Capitalist societies have three problems:
- They elevate material values over others.
- They create winners and losers.
- They undermine communities.
We have known about these problems for centuries. This essay will explain why they persist.
Elevating material values
Who receives high status in society? Cultures can vary. We may assign high status to the brave warrior, to the gifted athlete, to the talented artist, to the holy priest, to the martyr, to the politician, to the craftsman, or to the intellectual. Because relative status is a zero-sum game, the more status points we assign to merchants, bankers, and entrepreneurs, the less status points are available for other categories.
For many centuries in many societies, people engaged in commerce were assigned low status, far beneath other occupations. Finance and other commercial activities were associated with Jews or other despised groups. Economic historian Deirdre McCloskey says that capitalism emerges when and only when a culture gives respect to commerce.
In capitalist societies, people can still value beauty, honor, generosity, and other virtues. Nonetheless, it is quite true that in relative terms, capitalist societies value material success more highly than it is valued in more traditional societies.
To have a modern, wealthy society, the culture must accord some respect to leaders in commerce, finance, and business growth. But we can question how much respect for these fields is too much.
Creating winners and losers
Markets create winners and losers. As markets get larger, successful individuals accumulate great wealth. As innovation proceeds, this displaces some means of earning a livelihood.
The larger the market, the greater the inequality. If you can make a profit of $1 per widget, then selling one million widgets earns you $1 million. Selling a billion widgets earns you $1 billion.
The capitalist system runs pretty much the same way in Scandinavian countries as it does in the United States. Everyone is expected to work. Businesses seek profits. Profits accrue to owners, who have control over decisions.
The main difference is scale. With about 25 times the population of a Scandinavian country, American firms have much larger domestic markets. With English the dominant language of commerce, American companies also have advantages in global markets.
With larger markets, American firms earn higher profits. This increases the disparity between the highest incomes and the income of the typical worker. Winners take home bigger prizes.
Capitalist societies also produce losers, as part of the evolutionary process of innovation. We no longer have the village blacksmith or the telephone switchboard operator.
The loss of livelihood that takes place as jobs become obsolete is a constant source of concern. People lament the loss of past jobs, the losses of existing jobs, and the prospect of more jobs being eliminated in the future.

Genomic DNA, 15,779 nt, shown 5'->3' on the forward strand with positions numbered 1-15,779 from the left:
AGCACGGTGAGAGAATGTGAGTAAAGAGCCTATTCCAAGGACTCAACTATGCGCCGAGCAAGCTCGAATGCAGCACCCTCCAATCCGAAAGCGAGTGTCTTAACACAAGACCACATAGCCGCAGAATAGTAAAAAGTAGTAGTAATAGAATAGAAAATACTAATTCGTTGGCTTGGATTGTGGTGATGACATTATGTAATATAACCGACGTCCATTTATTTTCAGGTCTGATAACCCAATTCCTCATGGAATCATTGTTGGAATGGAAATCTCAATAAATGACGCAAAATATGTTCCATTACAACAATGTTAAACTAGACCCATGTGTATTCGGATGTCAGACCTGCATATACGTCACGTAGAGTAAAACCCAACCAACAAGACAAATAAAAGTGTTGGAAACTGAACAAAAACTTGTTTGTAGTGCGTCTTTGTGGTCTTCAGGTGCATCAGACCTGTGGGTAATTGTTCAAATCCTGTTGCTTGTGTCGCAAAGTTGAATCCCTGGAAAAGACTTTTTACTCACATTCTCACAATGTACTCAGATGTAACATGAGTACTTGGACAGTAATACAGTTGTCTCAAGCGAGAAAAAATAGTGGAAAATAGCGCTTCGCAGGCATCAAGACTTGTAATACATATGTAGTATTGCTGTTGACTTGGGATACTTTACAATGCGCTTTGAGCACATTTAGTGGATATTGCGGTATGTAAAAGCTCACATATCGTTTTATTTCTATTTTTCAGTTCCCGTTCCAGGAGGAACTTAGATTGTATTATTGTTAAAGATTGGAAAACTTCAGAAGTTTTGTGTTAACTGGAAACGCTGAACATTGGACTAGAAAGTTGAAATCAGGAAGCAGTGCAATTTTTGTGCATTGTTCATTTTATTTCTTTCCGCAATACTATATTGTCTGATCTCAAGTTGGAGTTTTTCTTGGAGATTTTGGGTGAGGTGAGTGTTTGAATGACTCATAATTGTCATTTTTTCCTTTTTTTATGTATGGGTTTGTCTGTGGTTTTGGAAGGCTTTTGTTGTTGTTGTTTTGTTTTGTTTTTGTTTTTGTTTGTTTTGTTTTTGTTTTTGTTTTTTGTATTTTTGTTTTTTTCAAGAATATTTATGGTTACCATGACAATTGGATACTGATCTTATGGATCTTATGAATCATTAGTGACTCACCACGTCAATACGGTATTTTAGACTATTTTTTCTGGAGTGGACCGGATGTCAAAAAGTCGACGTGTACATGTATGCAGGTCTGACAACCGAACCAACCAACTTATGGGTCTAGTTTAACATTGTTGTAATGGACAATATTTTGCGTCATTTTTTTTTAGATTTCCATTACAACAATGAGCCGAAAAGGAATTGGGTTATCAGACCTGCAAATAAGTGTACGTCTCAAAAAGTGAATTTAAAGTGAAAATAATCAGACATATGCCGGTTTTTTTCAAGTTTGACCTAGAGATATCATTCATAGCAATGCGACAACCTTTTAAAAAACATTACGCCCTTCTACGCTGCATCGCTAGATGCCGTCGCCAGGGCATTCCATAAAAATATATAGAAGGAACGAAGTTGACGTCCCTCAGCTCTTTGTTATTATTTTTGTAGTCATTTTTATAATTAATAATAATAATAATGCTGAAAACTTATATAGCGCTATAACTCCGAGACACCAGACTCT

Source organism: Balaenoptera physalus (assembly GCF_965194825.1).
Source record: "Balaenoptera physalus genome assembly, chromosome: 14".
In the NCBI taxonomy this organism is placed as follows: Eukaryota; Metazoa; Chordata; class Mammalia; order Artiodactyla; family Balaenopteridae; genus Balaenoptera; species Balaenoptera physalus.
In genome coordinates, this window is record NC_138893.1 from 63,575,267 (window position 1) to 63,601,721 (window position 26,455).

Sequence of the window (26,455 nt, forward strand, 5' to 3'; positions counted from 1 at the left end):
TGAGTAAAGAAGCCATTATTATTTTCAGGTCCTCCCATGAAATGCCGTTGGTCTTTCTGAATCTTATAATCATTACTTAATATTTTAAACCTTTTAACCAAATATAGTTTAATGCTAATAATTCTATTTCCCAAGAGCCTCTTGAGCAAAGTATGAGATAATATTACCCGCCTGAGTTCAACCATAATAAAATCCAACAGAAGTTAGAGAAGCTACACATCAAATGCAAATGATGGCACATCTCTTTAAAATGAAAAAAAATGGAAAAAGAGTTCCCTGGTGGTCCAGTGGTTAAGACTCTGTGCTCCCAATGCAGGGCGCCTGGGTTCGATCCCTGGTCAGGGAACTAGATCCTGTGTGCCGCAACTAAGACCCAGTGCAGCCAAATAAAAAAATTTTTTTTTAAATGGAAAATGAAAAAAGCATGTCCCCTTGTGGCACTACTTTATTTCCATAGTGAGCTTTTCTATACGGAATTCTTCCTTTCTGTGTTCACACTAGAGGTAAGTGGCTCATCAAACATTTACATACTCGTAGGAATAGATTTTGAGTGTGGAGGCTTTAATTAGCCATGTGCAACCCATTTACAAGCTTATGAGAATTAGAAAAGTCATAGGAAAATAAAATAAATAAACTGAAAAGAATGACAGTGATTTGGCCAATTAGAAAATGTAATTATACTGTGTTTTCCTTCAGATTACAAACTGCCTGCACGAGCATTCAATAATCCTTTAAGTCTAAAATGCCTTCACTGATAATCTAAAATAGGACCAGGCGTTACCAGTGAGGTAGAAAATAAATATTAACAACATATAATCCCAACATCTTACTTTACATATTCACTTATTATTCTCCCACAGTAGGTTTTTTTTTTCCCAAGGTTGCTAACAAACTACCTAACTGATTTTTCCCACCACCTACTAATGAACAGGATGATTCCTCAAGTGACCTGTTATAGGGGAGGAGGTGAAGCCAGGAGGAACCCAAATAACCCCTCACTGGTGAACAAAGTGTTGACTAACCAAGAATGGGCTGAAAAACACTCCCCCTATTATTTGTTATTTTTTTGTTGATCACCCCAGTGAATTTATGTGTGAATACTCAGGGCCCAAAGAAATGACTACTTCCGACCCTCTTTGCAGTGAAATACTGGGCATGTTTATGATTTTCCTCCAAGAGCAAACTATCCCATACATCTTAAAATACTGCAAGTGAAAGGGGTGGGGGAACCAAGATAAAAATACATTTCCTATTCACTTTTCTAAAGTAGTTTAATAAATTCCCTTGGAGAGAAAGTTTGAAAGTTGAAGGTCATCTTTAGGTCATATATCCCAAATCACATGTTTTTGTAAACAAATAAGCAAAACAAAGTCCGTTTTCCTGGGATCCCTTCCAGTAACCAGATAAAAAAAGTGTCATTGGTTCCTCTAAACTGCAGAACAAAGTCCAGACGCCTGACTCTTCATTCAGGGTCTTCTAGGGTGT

Loss of community
Small communities are governed by the principle of caring for one another. This works when people know each other and tasks are simple.
Can we take turns cleaning the bathroom? It works if we are talking about a group of 20 kids sharing a bunk at a summer camp. It doesn’t work if we are talking about several hundred people toiling in an office building.
Can we just operate without markets or organization charts? We can if the task is simple, like pitching a tent or cooking dinner for 10 people, which we can manage just by talking with one another. But for designing, manufacturing, and shipping a new smart phone, coordination involves more than just “You do this and I’ll take care of that.”
In a large, complex economy, almost everything we consume has been made possible by the contributions of thousands and thousands of people, few of whom we know personally. The coordination involved cannot be governed simply by people caring for one another. It requires management organization within firms and market transactions among firms.
The inhabitants of a small village will know one another. That is not going to be the case in a large city.
The more advanced an economy becomes, the less we depend on personal interaction and the more we rely on people we do not know. I remember when a household that needed someone to mow the lawn would hire the neighbor’s son to do the job. Today, people hire strangers.
These three problems with capitalist societies are all real. To attempt to deny them would be unwise. What is less clear to me is what to do about them.
If I would like to assign fewer status points to merchants and entrepreneurs and to elevate the relative status of other values, I can do that. But should I try to impose my values on everyone?
A capitalist economy does lead to winners and losers. But does that mean that government should try to change the outcomes, or merely mitigate them through tax-and-transfer mechanisms?
As capitalist society evolves, people move away from small villages and transact more with strangers. I would not want to reverse those trends, but how can we avoid a sense of loneliness and absence of belonging?